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Streams for the Web

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Streams are a fundamental programming primitive for representing the flow of data through your system. It's time we brought this powerful tool to the web. What if we could stream data from a HTTP request, through a web worker that transforms it, and then into a <video> tag? Over the last year, I've been working on the WHATWG streams specification, which builds upon the lessons learned in Node.js, to provide a suitable abstraction for needs of the extensible web.

I'll discuss briefly why streams are important, what they enable, and the role we envision them playing in the future of the web platform. Mostly, though, I want to help you understand streams, at a deep level. In the course of writing this specification, I've learned a lot about streams, and I want to share that knowledge with you. At the core, they are a very simple and beautiful abstraction. I think we've done a good job capturing that abstraction, and producing an API the web can be proud of. I'd love to tell you all about it.

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Streams for the Web

  1. 1. Streams for the web by @domenic
  2. 2. sources of streaming data AJAX web sockets files web workers IndexedDB web rtc webcam microphone geolocation.watchPosition the human finger setInterval web audio sources
  3. 3. readable streams var flappyBird = readable.read();
  4. 4. sinks for streaming data AJAX web sockets files web workers IndexedDB web rtc <audio> <video> <canvas> <template>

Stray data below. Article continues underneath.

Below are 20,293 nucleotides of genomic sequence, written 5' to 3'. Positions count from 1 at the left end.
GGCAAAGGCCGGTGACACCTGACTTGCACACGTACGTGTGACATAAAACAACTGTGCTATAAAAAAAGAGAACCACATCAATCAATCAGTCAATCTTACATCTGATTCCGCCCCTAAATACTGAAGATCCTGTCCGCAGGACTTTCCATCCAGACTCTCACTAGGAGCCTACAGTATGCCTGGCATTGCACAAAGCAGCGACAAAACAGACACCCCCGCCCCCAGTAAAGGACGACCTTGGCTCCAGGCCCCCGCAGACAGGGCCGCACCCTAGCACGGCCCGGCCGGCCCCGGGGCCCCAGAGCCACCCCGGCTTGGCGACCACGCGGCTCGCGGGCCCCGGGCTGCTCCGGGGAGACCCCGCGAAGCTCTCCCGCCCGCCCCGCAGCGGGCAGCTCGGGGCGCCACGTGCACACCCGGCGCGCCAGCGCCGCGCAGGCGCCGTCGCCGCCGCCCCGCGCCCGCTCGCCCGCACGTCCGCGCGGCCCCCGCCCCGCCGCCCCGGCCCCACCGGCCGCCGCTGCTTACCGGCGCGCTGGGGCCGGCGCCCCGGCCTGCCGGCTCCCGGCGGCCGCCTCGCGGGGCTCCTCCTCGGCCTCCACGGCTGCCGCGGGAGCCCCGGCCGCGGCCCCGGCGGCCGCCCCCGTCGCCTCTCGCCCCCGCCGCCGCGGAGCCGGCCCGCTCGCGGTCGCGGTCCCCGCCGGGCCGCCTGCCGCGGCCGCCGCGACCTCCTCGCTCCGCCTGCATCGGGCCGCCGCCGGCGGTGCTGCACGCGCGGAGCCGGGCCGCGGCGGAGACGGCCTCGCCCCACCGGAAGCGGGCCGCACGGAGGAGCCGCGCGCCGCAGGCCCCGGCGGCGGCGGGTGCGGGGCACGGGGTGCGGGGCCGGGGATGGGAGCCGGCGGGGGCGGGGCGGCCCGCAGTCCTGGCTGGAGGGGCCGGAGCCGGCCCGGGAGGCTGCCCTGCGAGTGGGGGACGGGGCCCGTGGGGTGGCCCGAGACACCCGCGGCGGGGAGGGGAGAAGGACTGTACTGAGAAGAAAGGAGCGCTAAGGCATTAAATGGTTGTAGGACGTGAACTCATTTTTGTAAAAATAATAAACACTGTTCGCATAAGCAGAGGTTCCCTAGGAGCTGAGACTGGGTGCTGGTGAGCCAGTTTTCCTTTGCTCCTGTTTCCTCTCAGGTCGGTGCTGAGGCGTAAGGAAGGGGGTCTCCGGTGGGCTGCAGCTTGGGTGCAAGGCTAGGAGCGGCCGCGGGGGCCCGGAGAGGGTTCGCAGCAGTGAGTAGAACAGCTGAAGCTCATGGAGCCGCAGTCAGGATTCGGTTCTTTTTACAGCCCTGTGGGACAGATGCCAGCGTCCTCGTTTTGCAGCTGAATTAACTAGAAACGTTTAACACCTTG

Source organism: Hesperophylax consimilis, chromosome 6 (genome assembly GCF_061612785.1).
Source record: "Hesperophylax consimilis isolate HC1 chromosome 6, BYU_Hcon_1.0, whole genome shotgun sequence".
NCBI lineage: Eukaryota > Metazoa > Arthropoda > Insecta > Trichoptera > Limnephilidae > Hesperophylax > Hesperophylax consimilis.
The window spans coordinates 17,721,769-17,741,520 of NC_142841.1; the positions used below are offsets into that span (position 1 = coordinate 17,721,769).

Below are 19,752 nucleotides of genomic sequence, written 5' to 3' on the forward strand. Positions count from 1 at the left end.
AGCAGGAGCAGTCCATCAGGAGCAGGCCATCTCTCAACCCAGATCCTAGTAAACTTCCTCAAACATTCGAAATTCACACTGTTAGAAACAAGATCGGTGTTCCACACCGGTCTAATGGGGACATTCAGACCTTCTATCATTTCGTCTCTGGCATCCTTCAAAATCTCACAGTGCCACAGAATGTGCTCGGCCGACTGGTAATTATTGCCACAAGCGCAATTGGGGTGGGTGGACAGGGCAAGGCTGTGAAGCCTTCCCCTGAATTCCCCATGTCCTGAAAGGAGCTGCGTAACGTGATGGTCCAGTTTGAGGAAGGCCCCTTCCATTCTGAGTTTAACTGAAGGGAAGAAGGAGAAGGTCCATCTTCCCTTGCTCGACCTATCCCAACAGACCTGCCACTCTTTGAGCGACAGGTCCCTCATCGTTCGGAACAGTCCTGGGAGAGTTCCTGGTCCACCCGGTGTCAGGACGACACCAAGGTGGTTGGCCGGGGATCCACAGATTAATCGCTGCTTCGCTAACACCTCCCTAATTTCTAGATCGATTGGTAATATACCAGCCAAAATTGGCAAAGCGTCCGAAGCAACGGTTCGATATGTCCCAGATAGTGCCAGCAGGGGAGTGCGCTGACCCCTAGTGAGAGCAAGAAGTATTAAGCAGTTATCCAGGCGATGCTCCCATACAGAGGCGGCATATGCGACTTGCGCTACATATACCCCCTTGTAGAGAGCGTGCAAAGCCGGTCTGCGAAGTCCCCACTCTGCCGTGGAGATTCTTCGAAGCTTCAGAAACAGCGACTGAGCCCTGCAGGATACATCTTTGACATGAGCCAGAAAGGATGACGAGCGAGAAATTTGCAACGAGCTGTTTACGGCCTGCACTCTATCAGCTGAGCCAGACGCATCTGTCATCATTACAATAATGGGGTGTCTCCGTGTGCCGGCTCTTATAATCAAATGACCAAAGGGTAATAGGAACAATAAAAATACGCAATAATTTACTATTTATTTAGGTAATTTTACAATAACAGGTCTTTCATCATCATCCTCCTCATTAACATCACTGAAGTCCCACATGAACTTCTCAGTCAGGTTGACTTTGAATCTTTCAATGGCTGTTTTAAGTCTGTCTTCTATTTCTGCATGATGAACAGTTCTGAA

5. 5. writable streams writable.write(flappyBird);
  6. 6. transformations of streaming data CSV parser the html parser JSON to HTML via template string encoding/decoding audio/video codecs encryption/decryption gzip web workers
  7. 7. transform streams transform.input.write(flappyBird); var evilBird = transform.output.read();
  8. 8. simple pipe chains readable.pipeTo(writable);
  9. 9. complex pipe chains readable .pipeThrough(t1).pipeThrough(t2) .pipeTo(writable);
  10. 10. the future fetch("http://example.com/video.mp4") .pipeThrough(new MP4DecoderStream()) .pipeThrough(specialEffectsWebWorker) .pipeTo(document.query("video"));
  11. 11. the future fetch("http://example.com/images.zip") .pipeThrough(new Unzipper()) .pipeTo(new InfinitePhotoGallery(document.query("#gallery")));
  12. 12. the future navigator.webcam .pipeThrough(new AdaptiveVideoResizer()) .pipeTo(rtcPeerConnection);
  13. 13. the future var ws = new WebSocket("http://example.com/analytics"); var events = new EventStream(document, "click"); events .pipeThrough(new EventThrottler()) .pipeThrough(new EventsAsJSON()) .pipeTo(ws.input);
  14. 14. the present FileReader readAsBinaryString onprogress loaded total target target.result XMLHttpRequest open responseText send onreadystatechange MessageChannel port1 port2 start close Worker getUserMedia src srcObject URL.createObjectURL onloadedmetadata createMediaStreamSource canvas getContext('2d').drawImage toDataURL createElement appendChild querySelector postMessage onmessage onerror terminate event.data MediaStreamTrack onstarted onended readystate stop URL.createObjectURL
  15. 15. why streams win • They’re a unifying abstraction • They separate concerns • They encourage reusable code
  16. 16. why streams win • They efficiently map to low-level OS primitives • They avoid buffering in memory • They encapsulate backpressure
  17. 17. https://github.com/whatwg/streams
  18. 18. understanding streams
  19. 19. push vs. pull sources
  20. 20. readable stream buffering
  21. 21. backpressure
  22. 22. high-water marks
  23. 23. demo time! http://thlorenz.github.io/stream-viz/
  24. 24. writable stream buffering
  25. 25. congrats. that was the hard stuff.
  26. 26. can streams be generic?
  27. 27. sync vs. async
  28. 28. error handling
  29. 29. abort/cancel
  30. 30. E E E E abort! C abort! cancel! cancel! E C E E abort! cancel! E C E
  31. 31. phew. i guess … i guess that was the easy stuff?
  32. 32. why?
  33. 33. https://github.com/whatwg/streams

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